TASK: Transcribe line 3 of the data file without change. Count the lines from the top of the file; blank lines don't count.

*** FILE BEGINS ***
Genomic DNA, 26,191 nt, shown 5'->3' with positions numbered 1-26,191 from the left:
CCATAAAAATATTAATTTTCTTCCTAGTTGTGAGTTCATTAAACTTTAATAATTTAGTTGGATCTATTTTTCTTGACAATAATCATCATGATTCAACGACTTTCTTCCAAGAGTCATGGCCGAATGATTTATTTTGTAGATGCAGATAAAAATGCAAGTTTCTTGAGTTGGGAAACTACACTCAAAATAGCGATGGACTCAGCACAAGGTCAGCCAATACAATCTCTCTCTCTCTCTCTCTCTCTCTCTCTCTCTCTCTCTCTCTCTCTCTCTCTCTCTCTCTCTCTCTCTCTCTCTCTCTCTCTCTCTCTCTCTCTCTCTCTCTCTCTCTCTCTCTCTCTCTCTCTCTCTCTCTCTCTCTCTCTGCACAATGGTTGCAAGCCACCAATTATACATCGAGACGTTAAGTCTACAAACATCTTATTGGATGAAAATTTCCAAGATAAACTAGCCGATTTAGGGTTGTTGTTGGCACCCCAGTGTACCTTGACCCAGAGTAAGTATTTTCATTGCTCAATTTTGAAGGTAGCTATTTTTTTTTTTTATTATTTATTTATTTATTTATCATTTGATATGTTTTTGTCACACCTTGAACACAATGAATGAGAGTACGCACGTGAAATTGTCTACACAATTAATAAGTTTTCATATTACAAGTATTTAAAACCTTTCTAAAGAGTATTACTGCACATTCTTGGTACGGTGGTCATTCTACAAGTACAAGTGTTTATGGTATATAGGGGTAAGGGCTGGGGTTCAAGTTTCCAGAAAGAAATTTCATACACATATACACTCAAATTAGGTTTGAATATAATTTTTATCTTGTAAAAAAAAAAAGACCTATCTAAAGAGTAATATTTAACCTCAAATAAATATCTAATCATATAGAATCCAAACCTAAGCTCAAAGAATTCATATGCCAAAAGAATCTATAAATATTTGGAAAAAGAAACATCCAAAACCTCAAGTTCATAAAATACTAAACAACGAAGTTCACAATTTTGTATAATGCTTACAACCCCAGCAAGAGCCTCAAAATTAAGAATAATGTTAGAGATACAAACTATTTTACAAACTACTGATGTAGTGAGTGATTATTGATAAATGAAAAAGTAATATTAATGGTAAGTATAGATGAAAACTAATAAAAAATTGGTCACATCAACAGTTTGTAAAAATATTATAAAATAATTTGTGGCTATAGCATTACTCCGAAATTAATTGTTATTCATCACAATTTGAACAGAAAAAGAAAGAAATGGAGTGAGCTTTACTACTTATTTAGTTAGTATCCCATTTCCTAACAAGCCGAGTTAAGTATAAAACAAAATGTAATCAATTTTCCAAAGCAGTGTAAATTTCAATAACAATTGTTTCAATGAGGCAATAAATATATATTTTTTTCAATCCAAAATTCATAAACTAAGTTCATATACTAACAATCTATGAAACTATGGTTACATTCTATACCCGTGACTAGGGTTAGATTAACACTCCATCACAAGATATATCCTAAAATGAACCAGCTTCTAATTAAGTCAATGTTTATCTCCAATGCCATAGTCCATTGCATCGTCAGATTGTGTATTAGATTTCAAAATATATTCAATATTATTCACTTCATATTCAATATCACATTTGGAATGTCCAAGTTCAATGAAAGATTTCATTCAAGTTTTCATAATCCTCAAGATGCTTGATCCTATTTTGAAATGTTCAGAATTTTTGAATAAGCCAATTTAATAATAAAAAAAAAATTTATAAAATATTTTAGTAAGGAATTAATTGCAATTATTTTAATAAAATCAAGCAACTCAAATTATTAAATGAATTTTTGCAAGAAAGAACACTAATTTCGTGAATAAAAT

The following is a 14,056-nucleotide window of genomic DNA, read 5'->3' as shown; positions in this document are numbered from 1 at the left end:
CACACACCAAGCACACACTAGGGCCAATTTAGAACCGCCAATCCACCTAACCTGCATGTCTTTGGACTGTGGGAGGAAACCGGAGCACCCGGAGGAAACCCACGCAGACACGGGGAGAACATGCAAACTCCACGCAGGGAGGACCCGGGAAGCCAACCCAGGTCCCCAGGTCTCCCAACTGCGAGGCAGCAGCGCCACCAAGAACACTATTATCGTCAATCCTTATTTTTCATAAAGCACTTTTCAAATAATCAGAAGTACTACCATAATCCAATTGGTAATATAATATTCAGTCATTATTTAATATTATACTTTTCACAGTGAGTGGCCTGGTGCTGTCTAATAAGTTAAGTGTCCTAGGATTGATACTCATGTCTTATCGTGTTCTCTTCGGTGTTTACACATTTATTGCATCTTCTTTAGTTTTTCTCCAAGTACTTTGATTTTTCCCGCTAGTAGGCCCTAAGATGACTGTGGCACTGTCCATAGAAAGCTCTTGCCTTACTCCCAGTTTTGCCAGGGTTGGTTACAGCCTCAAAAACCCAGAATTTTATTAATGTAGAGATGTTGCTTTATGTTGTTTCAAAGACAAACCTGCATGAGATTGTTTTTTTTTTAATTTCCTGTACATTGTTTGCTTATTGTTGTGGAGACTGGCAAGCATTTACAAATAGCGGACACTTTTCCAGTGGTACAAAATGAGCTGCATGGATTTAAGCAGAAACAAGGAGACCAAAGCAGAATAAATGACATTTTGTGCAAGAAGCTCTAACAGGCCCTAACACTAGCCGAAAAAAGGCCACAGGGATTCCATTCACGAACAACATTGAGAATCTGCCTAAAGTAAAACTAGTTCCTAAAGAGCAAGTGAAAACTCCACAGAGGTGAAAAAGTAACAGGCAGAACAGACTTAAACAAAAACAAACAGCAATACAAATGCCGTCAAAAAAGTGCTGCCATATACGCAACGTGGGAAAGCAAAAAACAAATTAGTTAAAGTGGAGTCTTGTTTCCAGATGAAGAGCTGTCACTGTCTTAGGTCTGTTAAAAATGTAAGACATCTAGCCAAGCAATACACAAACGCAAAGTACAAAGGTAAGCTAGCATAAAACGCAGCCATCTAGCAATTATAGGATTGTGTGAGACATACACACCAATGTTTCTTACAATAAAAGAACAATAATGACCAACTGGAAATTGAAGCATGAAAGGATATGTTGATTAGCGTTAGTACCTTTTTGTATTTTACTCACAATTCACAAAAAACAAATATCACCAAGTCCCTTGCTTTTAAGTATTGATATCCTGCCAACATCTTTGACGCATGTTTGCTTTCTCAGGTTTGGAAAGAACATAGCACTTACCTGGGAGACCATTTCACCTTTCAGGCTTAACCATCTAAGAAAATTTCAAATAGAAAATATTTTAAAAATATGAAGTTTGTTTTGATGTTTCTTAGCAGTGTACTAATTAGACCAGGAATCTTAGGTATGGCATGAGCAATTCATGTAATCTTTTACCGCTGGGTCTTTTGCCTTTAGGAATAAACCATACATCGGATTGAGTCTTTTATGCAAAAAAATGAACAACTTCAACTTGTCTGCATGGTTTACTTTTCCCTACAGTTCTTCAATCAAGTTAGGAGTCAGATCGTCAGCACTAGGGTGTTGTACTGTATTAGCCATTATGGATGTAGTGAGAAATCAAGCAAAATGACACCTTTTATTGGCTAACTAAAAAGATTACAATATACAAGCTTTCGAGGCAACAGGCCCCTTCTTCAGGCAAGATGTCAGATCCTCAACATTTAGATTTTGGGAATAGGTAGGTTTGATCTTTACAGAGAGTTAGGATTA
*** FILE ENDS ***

The following is a 14,056-nucleotide window of genomic DNA, read 5'->3' as shown; positions in this document are numbered from 1 at the left end: